Cholesterol is meant to travel in the bloodstream to support/repair cells and complete functions. Free radicals caused by toxic choices (smoking, bad diet, lack of exercise etc.) leads to inflammation, including tears in the walls of the blood vessels. Your body then signals the cholesterol to repair these tears, but if there are toxins built up, the cholesterol oxidizes and becomes hard, causing the “hardening or arteries” which leads to atherosclerosis . So the cholesterol is just trying to help and fix the damage. It’s the toxins that cause the problem. So by minimizing toxins there is less of a chance of build up and therefore, no problem. Get rid of the everyday toxins, which means eliminate processed foods.

Sources: eggs, liver (beef), also chicken, pork, fish, dairy

And now for the other fat that everyone is confused about:

5) Trans Fat – a polyunsaturated fat that has undergone a process known as hydrogenation (a chemical high pressure reaction that “jams” extra hydrogen atoms into the empty spots using a metallic catalyst, changing the structure, meaning it now looks and acts like a saturated fat and does in fact have a solid form)

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Food manufacturers and restaurants started using it because it has a much longer shelf life and is less susceptible to rancidity. Your body however DOES NOT require any trans fats to function. If ingested, the body sees a trans fat like a saturated fat, however it will increase your LDL and also decrease your HDL count – which can lead to heart disease and other negative conditions.

So back to our original question: Butter or Margerine?

Most margerines have trans fats. As you just read above, not only do we not require these in our diet, they are terrible for you anyways. And what gets me even more is how companies like Becel advertise profusly – focusing on “less sodium, less cholesterol and no saturated fats” making it seem like a dream come true for so many trying to lose weight. When in reality the product is causing more harm than good.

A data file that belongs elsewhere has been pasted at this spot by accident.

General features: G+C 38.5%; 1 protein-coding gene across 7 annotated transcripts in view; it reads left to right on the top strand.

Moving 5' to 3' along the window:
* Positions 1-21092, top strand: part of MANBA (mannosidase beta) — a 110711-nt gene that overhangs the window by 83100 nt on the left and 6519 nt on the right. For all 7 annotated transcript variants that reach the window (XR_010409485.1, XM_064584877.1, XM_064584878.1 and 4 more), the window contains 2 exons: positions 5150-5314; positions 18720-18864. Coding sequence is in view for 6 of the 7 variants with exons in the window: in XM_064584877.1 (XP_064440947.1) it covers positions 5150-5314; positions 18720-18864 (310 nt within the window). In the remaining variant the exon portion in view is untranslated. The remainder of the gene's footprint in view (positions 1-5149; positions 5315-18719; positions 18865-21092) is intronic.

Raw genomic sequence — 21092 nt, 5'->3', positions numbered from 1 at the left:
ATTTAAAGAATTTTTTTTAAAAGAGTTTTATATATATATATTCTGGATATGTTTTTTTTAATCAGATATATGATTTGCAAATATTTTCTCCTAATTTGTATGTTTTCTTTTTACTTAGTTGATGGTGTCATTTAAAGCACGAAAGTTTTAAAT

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Butter is a saturated fat, which has gotten a lot of bad reputation relating to issues such as heart disease, cloged arteries, raising LDL(bad) cholesterol levels. Recently though, butter is growing in popularity again on the basis of natural fats. Of course, it’s never a good idea to down a bunch of butter (like our friend Homer) but those saturated fats have proven to be helpful with our health (i.e. rasing HDL levels, helping us absorb calcium, lubricating the lungs), especially if you buy grass fed butter – meaning the cows ingest grass instead of hormone laced grains – the way nature intended! Keep in mind that unhealthy high fatty diets usually consist of high refined sugars, which is the real culprit (and also the topic of a future blog entry). However, the right amount of saturated fat is beneficial and tastes delicious! Other non-animal sources: eggs, coconut oil, cocoa butter.

And remember…..the more build up of toxins, the higher your blood cholesterol levels will be. So stick to the natural fats and foods that nature intended for us. You need a balance of saturated and unsaturated fats with a touch of cholesterol.

Anyways, I hope that helped clear up a few facts! So don’t freak out and avoid eating something just because it contains cholesterol or saturated fats. Start cooking with these wonderful fats and Get Natural!